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Who is Eric Swalwell Anyway? (And Why Does He Think He Can Be President?)

The East Bay congressman's history demonstrates shrewd political skills and an instinct for finding the center. Is that enough?



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An announcement appears imminent. Over the past month, Swalwell appears to be testing some basic campaign taglines and platforms. Variations of the phrase, "Go big, be bold, do good," have crept into his speeches and remarks recently. Numerous reports in the national media suggest Swalwell believes he rates high on voters' mind on the "likability" scale. He appears to be showing interest in offering solutions to kitchen-table issues such as income inequality, housing, and especially student debt. Earlier this month, Swalwell said he supports Medicare-for-All, although he offered no specifics of how to pay for such a program. But most political strategists believe Swalwell will target his campaign toward the center. It's an area of political spectrum that is somewhat bare at the moment with only Minnesota Sen. Amy Klobuchar and Beto O'Rourke, but likely to soon include former Vice President Joe Biden.

Whether or not Democrats are interested in backing a centrist candidate in 2020 is a big question. The left's energy appears to lie with progressives who were energized in 2016 by Bernie Sanders and now are buoyed by figures like Rep. Alexandria Ocasio-Cortez. Swalwell, though, may be banking on the tried-and-true centrist approach that worked for recent Democratic presidents Barack Obama and Bill Clinton. But a common refrain often heard from Democrats and pundits is that the outlook for a Caucasian male nominee is bleak.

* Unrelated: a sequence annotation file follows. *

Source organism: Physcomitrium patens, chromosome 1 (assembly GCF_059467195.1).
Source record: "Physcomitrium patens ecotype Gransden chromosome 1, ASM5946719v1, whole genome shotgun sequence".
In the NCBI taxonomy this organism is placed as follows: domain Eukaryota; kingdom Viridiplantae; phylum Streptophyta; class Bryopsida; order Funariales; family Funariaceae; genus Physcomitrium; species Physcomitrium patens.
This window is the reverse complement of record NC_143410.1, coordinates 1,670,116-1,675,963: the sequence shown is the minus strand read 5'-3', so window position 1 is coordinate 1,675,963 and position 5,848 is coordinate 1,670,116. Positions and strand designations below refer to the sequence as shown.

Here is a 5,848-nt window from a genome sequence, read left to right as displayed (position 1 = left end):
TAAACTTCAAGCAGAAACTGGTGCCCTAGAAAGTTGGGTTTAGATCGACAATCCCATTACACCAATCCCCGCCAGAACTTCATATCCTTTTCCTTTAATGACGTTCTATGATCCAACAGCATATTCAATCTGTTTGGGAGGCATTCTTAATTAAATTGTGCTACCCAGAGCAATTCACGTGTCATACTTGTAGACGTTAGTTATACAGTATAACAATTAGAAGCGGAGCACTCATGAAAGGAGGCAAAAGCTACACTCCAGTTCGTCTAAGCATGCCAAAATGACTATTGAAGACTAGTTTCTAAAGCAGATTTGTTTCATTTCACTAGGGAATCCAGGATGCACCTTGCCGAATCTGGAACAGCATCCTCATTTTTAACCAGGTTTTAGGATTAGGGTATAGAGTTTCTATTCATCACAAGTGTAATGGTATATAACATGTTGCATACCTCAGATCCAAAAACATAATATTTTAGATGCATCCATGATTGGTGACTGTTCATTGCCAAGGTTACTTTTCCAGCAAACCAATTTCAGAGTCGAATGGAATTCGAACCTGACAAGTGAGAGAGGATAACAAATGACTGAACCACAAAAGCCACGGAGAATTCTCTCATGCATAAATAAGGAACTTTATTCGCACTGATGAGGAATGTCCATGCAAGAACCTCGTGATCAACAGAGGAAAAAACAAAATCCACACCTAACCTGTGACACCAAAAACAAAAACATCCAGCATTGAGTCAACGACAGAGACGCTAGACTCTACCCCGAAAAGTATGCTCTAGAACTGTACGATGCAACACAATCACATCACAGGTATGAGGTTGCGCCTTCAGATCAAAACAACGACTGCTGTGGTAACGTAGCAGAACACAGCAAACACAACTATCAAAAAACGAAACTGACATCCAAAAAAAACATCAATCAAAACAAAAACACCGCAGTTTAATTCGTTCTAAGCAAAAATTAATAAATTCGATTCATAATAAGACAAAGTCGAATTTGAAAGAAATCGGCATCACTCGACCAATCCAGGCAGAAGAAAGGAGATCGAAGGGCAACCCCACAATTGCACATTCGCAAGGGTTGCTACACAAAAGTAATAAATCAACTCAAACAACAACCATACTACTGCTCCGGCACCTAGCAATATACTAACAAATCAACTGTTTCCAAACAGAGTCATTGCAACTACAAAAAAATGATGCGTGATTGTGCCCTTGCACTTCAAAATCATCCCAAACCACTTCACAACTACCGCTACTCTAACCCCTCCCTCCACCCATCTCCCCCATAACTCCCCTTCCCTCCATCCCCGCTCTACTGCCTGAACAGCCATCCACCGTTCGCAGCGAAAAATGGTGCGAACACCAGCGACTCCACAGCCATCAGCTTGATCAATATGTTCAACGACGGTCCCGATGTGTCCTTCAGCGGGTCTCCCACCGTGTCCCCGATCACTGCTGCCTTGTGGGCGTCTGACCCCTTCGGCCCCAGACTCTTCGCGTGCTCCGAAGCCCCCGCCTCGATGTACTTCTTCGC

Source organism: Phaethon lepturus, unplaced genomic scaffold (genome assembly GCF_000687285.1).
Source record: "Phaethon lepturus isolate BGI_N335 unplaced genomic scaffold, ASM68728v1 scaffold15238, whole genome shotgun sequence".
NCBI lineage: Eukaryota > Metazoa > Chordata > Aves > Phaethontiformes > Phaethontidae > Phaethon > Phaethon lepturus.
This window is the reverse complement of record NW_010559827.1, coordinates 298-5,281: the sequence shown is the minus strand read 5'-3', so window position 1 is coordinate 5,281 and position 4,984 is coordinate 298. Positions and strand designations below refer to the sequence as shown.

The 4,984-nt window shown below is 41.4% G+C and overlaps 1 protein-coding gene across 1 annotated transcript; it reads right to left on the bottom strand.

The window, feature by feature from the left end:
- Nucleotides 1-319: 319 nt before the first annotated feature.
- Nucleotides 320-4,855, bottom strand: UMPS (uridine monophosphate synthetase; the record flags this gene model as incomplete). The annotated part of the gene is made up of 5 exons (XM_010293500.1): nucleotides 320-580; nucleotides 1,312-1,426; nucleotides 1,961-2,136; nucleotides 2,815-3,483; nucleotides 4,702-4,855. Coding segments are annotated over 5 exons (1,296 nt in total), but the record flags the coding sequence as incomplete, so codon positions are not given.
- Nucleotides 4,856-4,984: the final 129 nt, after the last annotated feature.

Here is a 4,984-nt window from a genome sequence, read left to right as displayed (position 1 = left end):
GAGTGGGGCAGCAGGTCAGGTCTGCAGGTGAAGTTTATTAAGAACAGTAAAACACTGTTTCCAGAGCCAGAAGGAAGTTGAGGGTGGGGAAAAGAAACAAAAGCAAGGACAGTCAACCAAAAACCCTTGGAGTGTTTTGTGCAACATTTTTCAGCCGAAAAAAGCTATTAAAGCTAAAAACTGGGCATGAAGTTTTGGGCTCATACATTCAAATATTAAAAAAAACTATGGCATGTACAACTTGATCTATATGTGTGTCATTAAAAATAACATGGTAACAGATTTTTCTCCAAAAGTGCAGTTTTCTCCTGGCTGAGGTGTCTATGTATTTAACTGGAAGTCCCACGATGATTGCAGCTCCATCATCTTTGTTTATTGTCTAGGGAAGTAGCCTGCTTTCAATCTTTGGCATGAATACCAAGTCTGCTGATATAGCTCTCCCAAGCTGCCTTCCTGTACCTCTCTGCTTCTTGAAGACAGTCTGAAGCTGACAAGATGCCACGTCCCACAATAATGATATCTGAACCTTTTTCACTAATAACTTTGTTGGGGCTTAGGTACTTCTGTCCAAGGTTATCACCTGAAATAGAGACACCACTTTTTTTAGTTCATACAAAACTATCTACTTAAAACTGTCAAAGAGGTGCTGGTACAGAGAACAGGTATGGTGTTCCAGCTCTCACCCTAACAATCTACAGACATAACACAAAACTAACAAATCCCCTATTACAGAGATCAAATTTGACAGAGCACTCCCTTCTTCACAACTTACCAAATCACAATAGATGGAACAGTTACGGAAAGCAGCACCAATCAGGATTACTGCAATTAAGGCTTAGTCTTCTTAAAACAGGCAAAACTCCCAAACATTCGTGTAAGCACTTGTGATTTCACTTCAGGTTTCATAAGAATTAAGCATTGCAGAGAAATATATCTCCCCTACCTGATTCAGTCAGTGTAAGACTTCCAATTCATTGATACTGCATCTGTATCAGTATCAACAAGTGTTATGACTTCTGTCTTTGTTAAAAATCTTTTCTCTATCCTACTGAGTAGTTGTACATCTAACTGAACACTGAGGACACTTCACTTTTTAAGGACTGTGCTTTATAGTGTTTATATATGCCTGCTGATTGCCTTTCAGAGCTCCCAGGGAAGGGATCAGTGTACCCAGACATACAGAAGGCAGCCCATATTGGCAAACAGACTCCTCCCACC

In any case, Many East Bay Democrats are not excited about losing Swalwell as their representative in Congress. Torello acknowledges there are quite a few insiders who question why Swalwell would give up his incredibly safe seat in Congress for a long-shot run for president. Swalwell has been quite clear that he will no seek re-election to his congressional seat in March 2020, if he runs for president.

Torello, the former skeptic, acknowledges that the dialogue is born out of a desire to keep Swalwell's representation. "I think what they're saying is, 'It's too soon to give up the seat,'" she said. Then she added, "People have to do what they think they need to do. If he has the capability to run for president, he needs to follow that trail, but we lose an important voice."

Asked to predict whether Swalwell's presidential campaign will be successful, Torello said there's no true frontrunner and no debates yet to compare the candidates. "Anything is possible."


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